A product manager's responsibility is to keep the healthy function of all four regions in the Product Network. So, when product manager must recognize the important white spaces and keep these essential links by acting as the link or finding a way to fill them. To do that, product managers have to be able to take all roles related to product management such as web analytics and project management.

Source: The Product Management Triangle
Source: The Product Management Triangle

Region A is the white space that exists between developers, the product, and users. The mental models of products are different between developers and users. Users can see the product only through a user interface, whereas developers can look into the code. Designers can fulfill this white space.

Region B is the white space between users, the product, and the business. In this space, the value that people find using the product is converted to profit. Depending on the business model, the complexity of this area varies.

Region C is existing between the developers, the product, and the business. The focus of the company's resources and effort can be determined in this area.

What Product Management Is Not

By: Marty Cagan (@cagan)

As described in the article above, product management is to discover and ship the solution that's valuable, usable, feasible, and viable. But for many companies, the job of product management itself is ambiguous. So, people ask a lot for product managers, but what you're asking wouldn't be the job of product managers. Let's look into the lists.

Product Management is not defining the business case. Some product managers define the business case, but it doesn't contribute in any way to the actual creation of the product. They do it because management will utilize it to make investment choices.

Product Management is not defining market requirements. Many businesses believe that the product manager determines market requirements and the engineers create a product to satisfy those criteria. But the person who will be responsible for defining this product must speak with these individuals personally. And the goal is to find a product-market fit, which necessitates a thorough grasp of both market demands and technological capabilities, therefore, product managers should not consider product requirements and market requirements separately.

Product Management is not requirement gathering. A product manager is not documenting requirements for a product through customers' needs. True product organizations understand that consumers have problems that need to be solved, but they are unable to dictate product specifications. To put it another way, you can't confuse a client requirement with a product requirement.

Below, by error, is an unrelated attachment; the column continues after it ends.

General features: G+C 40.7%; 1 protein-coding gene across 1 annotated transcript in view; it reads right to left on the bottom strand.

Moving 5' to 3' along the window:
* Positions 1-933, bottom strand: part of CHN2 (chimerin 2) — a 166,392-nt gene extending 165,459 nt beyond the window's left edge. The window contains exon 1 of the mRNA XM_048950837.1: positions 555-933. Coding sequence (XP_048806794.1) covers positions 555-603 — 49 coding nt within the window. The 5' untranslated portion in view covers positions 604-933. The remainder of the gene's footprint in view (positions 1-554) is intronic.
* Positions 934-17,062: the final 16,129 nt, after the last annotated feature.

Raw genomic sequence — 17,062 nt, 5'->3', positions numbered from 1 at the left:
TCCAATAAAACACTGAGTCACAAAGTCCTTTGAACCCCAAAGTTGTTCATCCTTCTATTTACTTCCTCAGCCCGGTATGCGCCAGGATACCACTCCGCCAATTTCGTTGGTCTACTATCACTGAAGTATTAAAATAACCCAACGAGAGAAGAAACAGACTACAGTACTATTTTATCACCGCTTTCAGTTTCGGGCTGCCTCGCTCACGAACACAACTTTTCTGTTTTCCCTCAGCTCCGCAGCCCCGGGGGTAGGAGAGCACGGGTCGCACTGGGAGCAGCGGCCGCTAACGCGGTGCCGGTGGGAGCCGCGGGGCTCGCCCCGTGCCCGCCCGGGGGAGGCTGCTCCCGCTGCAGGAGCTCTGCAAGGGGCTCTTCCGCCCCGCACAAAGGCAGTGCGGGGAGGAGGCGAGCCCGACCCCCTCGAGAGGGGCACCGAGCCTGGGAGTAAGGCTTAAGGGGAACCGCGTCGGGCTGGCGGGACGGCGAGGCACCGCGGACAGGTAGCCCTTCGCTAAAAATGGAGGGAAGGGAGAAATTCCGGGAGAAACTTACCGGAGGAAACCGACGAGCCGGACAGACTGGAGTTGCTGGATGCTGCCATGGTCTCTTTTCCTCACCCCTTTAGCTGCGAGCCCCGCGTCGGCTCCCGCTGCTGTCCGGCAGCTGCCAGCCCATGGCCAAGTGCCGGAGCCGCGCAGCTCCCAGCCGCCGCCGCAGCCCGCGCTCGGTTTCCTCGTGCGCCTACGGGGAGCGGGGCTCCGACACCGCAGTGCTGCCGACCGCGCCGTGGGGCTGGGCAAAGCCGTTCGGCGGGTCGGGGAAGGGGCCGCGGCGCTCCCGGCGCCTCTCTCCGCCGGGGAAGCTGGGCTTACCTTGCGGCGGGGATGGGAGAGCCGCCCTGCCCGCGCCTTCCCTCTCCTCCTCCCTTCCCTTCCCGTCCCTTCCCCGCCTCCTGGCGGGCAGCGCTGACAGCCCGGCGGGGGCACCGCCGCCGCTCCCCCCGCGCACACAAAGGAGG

Product Management is not project management. In some companies, a product manager is considered to be a person who collects and documents the requirements and organizes them from conception to delivery. But what makes product management from project management is a product discovery process which is to discover a valuable, usable, feasible, and viable solution.

Product Management is not product marketing. People expect product marketing things such as pricing, promotions, positioning, and message, or product launch activities. But these things are actually NOT the responsibilities of product managers. Instead, they are responsible for discovering a product that is useful, usable, and feasible.

Product Manager - Skills

Product Manager Skills by Seniority Level — A Deep Breakdown

By: Brent Tworetzky (@tworetzky)

XO Group has broken the six product manager skill areas management.

Below are the options of product managers' career paths for an individual contributor (left side) and a manager (right side).

Source: Product Manager Skills by Seniority Level — A Deep Breakdown

Skill 1: Strategic Thinking

Source: Product Manager Skills by Seniority Level — A Deep Breakdown

This is an "ability to lead to answers for increasingly large problem and product areas, with corresponding internal thought leadership. Includes: brainstorming, structuring thinking, driving strategy, becoming go to expert."

For associate product managers, a skill of "Brainstorms constructively with others" is required. As shown in "What is the Product Manager Career Path?" above, at this level, a higher level of strategic thinking is not required but you need to show empathy with users.

Skill 2: Communication

Source: Product Manager Skills by Seniority Level — A Deep Breakdown

Described as "clear written and oral communication to larger and higher stakes audiences. Includes: writing clear emails, communicating clearly in person, writing and providing presentations."

Communication is important for all levels of product managers, but the higher the level, the more group meeting, and presentation skills are required.

Skill 3: Collaboration

Source: Product Manager Skills by Seniority Level — A Deep Breakdown

This means "increasingly more facilitation and getting things done with others within and across teams. Includes: actively participating in meetings, leading meetings, running squad processes, solving problems with other squads, appropriately avoiding and diffusing conflict."

Higher-level product managers are required to have skills of leading and facilitating, and collaborating with executives and broad teams in the organization.

Skill 4: Technicals